Recent rainfall has helped improve soil moisture across the northern Plains and will help already-planted crops get off to a good start. While you’re waiting for your fields to dry, it’s a good time to make sure your planting equipment is ready to roll.
Today’s guest blogger is John Kahle, Case IH crop production product specialist. John covers eastern Montana, North Dakota, South Dakota, western Minnesota and northwest Iowa. Here is his planting report from the field:
Much-needed rain has fallen across my territory and into Iowa. Although welcome, the moisture has slowed corn planting in some areas and delayed the start in others.
- Precipitation in the spring wheat region improved soil moisture conditions, but snowfall in northern North Dakota last weekend and heavy rain in other areas has slowed fieldwork for several days.
- Spring wheat planting is 61 percent complete in South Dakota, 34 percent complete in Montana and 23 percent complete in Minnesota. That puts us slightly ahead of the five-year average, but behind last year’s progress.
- Corn planting definitely has been sporadic, at best, even before this week’s rains. We see small pockets of completion and large areas where planting hasn’t begun. As of April 17, Iowa and Minnesota corn planting is 13 percent completed. Corn planting in North Dakota and South Dakota was just gaining momentum when rain moved in. It will take off again once the ground dries following several days of rain.[Tweet “Make the most of rainy days to keep your planting equipment rolling. Via @Case_IH #BeReady “]
- Inspect and measure opening disc diameter. On the 1200 series Early Riser® planter, opening discs are 14 inches in diameter when new. We strongly urge you to replace the opening discs once they are worn to less than 13½ inches. Make sure the opening discs aren’t bent and the bearings are in good condition. Also, ensure opening disc clearance is less than ⅛ inch. I recommend they be as close together as possible while still turning independently.
Inspect the furrow forming point by using the gauge that was supplied with the planter. If you’ve misplaced yours, you can order these gauges through the parts department at your Case IH dealer. If the furrow forming points need replacing, the seed shoe will probably be worn and should be replaced, too. The forming point finishes the seed trench by forming the soil at the bottom of the trench into a consistent V-shape for optimal soil-to-seed contact and germination.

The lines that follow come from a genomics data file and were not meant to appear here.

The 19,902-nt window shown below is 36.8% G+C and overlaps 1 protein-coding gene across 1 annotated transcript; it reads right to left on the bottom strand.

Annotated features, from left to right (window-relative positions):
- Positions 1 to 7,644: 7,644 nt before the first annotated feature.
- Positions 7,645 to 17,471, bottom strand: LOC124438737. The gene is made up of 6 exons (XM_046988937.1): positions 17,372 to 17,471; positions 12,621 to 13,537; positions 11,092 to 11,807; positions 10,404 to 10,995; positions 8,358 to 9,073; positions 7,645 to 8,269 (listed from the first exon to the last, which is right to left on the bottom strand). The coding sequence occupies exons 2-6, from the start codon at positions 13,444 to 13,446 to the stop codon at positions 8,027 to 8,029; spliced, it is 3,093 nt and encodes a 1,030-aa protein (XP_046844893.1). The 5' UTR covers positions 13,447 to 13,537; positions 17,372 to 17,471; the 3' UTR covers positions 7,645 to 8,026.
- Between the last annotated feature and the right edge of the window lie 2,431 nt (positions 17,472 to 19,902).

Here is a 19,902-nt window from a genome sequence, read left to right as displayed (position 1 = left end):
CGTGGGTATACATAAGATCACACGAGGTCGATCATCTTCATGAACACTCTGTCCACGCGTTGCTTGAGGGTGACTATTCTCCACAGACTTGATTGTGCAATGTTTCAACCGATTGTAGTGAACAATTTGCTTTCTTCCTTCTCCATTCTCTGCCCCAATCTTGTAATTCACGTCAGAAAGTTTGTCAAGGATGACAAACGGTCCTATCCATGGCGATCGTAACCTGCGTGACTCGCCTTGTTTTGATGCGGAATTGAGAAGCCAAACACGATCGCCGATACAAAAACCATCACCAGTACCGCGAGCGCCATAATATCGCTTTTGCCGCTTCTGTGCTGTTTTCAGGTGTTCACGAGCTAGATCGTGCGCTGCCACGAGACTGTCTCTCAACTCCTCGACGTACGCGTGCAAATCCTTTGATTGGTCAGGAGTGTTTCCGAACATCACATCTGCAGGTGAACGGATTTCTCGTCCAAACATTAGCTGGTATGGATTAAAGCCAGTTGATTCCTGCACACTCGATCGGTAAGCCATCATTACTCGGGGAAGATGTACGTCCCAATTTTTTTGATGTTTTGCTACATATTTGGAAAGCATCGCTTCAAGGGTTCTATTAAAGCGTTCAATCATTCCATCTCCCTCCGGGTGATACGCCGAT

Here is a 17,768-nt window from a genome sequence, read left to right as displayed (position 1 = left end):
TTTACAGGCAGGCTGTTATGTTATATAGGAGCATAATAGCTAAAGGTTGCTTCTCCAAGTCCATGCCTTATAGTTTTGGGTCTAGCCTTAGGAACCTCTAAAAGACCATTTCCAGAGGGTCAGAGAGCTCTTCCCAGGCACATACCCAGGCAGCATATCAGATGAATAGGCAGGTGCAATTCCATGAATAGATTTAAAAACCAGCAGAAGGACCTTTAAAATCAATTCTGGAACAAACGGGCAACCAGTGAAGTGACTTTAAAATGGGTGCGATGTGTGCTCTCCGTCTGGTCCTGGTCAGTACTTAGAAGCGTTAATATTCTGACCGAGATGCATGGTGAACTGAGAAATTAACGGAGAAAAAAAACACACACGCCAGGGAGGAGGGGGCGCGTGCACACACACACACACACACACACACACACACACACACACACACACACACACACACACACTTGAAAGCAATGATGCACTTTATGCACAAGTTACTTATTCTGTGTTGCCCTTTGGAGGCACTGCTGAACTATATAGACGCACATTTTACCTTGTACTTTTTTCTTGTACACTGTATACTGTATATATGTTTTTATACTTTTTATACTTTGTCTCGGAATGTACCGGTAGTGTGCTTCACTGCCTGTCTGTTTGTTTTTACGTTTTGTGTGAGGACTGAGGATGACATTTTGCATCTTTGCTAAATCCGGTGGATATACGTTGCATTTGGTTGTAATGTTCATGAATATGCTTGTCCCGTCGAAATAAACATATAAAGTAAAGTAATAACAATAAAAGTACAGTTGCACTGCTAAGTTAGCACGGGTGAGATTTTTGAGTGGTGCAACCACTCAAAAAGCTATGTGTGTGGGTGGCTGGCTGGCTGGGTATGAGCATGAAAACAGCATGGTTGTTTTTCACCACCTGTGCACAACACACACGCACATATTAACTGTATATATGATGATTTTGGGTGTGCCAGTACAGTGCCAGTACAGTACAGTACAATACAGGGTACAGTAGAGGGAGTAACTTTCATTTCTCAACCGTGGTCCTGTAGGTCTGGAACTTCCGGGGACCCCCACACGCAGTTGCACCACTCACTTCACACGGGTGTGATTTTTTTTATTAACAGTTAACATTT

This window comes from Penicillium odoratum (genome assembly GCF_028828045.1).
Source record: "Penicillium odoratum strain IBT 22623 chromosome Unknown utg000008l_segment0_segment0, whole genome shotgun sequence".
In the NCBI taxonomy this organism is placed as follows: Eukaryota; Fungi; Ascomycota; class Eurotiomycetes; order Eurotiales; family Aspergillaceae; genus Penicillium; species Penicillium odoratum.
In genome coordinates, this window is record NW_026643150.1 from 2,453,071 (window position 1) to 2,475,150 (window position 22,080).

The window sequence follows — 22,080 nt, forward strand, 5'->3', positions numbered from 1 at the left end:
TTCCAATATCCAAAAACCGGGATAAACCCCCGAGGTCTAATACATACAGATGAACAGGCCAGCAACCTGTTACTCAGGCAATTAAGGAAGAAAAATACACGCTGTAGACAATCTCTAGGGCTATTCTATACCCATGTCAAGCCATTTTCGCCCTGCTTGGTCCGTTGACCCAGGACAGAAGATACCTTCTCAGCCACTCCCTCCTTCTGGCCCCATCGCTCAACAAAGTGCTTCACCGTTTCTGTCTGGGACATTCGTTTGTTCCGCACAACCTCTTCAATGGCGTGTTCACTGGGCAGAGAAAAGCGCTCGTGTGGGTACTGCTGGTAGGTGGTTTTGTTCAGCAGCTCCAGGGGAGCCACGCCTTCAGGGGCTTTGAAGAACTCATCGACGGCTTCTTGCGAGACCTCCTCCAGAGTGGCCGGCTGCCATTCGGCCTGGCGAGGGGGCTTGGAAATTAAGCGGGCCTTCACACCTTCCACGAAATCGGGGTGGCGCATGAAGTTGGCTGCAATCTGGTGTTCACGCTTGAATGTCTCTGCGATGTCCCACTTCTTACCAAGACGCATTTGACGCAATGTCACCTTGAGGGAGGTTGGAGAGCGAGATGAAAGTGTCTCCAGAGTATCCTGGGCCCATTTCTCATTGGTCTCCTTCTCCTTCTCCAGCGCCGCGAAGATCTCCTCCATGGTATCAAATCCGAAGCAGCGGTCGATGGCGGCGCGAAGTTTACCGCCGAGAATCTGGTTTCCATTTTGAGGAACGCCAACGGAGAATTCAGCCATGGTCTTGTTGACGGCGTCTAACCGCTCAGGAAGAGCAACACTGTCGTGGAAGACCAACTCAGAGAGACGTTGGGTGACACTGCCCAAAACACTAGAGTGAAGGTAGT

- The closing discs are very important to ensure proper seed trench closure and the superior seed-to-soil contact that is achieved with the Early Riser planter. These 8-inch diameter closing discs should be replaced once worn to 7½ inches.
It’s important to replace discs and forming points in sets to maintain an even depth and good soil contact and to promote even wear patterns. Finally, when servicing the planter’s ground-engaging components, it’s crucial to zero out the row units to ensure all row unit depths are equal across the entire planter.
Precision farming tips
Whether you’re already well into planting or waiting for field conditions to improve, keep these best practices in mind to get the most from your Advanced Farming Systems:
- Check after your first fields to verify your monitor is mapping correctly.
- Save and back up your data as frequently as possible.
- If you use cloud-based services, verify they are capturing data.
New equipment in spring wheat country
The new, completely redesigned Case IH Precision Air™ 5 series cart is in its inaugural season. Built around a powerful new section control meter, the 5 series carts provide increased productivity through bigger tank sizes and unmatched section control capabilities. It also features new auxiliary tank options and unmatched flotation. It’s the most accurate, productive and versatile air cart in the industry.
As always, planting time is a busy season. But remember: safety first; and a little maintenance can go a long way toward reducing downtime during this crucial planting window.
LEARN MORE HERE
Red and Ready Productivity Hub planter page
Tips to hit tight seeding windows